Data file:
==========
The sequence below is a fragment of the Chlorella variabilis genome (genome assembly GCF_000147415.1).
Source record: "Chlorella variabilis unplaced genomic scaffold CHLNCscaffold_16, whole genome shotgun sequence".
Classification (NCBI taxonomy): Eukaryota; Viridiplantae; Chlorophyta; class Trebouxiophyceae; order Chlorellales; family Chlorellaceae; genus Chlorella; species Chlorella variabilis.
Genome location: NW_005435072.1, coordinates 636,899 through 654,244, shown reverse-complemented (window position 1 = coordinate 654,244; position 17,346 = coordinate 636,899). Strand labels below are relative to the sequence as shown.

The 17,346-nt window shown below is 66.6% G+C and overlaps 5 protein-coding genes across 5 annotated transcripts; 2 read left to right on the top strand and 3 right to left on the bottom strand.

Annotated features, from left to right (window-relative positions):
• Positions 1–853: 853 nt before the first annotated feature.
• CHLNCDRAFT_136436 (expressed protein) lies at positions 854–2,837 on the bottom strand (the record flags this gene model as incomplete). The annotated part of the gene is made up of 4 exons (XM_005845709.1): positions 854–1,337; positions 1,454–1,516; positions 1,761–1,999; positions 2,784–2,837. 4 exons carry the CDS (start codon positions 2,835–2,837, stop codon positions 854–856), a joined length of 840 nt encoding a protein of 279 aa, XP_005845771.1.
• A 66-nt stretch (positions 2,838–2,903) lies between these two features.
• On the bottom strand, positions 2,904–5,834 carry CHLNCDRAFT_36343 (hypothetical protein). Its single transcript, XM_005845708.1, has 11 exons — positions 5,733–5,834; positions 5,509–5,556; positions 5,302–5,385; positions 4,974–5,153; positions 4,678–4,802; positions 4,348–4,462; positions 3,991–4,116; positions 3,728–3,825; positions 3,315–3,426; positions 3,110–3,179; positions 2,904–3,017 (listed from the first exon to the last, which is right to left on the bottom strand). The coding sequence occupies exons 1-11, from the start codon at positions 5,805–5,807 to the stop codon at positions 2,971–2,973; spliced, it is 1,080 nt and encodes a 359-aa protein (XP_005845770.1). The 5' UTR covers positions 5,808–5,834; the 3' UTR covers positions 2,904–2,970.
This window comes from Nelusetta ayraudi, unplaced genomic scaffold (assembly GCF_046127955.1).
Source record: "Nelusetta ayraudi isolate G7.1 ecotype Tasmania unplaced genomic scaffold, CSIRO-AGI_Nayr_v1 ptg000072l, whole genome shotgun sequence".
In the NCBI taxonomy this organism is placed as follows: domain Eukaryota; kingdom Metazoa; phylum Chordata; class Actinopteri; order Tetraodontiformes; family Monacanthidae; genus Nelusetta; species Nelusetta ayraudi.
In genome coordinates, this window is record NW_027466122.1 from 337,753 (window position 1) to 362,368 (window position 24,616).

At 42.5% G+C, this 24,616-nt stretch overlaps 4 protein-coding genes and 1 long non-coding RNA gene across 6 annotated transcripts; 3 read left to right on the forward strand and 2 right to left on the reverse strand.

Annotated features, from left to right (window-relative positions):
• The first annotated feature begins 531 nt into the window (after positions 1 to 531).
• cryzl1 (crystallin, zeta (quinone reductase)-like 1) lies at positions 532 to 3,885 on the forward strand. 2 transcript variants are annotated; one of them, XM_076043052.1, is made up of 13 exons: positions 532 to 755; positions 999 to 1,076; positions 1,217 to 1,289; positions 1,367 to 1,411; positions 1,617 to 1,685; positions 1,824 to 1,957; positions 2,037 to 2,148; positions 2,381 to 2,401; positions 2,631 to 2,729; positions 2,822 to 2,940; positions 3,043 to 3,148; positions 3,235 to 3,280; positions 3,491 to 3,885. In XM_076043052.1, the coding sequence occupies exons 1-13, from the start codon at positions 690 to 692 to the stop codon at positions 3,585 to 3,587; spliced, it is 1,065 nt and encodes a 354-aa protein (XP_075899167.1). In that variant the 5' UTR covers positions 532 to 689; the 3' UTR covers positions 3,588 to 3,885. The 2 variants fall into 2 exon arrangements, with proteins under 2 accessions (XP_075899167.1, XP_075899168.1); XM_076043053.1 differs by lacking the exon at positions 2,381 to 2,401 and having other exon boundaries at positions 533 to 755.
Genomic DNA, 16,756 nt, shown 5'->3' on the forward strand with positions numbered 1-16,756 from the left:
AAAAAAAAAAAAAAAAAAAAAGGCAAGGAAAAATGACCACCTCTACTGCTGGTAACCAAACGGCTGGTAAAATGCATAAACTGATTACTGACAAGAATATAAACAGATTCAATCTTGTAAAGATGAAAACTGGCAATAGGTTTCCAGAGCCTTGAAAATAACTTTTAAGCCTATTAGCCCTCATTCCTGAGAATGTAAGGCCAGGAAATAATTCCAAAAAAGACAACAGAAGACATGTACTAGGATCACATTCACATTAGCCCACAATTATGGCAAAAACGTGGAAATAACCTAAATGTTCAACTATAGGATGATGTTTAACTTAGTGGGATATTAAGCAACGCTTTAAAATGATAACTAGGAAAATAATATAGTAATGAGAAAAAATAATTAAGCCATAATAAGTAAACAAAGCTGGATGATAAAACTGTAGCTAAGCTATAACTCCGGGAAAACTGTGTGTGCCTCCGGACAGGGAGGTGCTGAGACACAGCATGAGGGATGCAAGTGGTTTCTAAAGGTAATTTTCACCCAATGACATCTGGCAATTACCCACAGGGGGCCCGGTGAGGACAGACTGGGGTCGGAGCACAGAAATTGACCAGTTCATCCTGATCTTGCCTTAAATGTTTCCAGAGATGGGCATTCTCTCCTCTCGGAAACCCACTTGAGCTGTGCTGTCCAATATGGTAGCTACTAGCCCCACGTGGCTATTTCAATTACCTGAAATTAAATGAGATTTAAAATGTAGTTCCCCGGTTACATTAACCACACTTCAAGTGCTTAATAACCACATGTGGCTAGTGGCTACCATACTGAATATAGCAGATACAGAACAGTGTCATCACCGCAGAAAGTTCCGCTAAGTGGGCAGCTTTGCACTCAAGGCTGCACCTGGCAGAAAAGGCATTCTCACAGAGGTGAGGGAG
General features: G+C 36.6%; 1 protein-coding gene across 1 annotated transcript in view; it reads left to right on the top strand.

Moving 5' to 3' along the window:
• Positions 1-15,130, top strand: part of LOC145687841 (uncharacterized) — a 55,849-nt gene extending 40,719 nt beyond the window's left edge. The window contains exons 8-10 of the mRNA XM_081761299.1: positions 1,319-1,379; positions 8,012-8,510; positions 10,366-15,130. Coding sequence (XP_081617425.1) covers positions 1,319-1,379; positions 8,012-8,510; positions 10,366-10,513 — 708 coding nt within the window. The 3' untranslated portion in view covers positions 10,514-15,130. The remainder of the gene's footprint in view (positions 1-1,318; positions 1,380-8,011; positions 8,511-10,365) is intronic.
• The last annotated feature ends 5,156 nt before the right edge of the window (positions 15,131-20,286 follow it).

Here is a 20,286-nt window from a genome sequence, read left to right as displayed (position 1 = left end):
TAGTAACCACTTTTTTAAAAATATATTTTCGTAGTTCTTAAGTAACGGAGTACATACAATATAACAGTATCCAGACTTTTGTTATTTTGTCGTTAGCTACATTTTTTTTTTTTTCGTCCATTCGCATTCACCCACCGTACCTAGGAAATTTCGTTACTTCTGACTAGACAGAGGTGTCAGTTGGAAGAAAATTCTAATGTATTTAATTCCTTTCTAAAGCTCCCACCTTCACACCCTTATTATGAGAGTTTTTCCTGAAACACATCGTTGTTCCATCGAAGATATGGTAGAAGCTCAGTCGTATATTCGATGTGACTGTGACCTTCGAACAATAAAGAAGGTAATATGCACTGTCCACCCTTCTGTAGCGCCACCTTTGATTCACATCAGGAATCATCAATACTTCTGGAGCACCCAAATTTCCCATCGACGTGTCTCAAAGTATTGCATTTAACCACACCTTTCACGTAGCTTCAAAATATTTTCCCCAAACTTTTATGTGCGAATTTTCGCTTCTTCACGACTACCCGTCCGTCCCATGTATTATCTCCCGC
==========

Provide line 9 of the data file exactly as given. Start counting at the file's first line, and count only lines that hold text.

• A 66-nt stretch (positions 2,838–2,903) lies between these two features.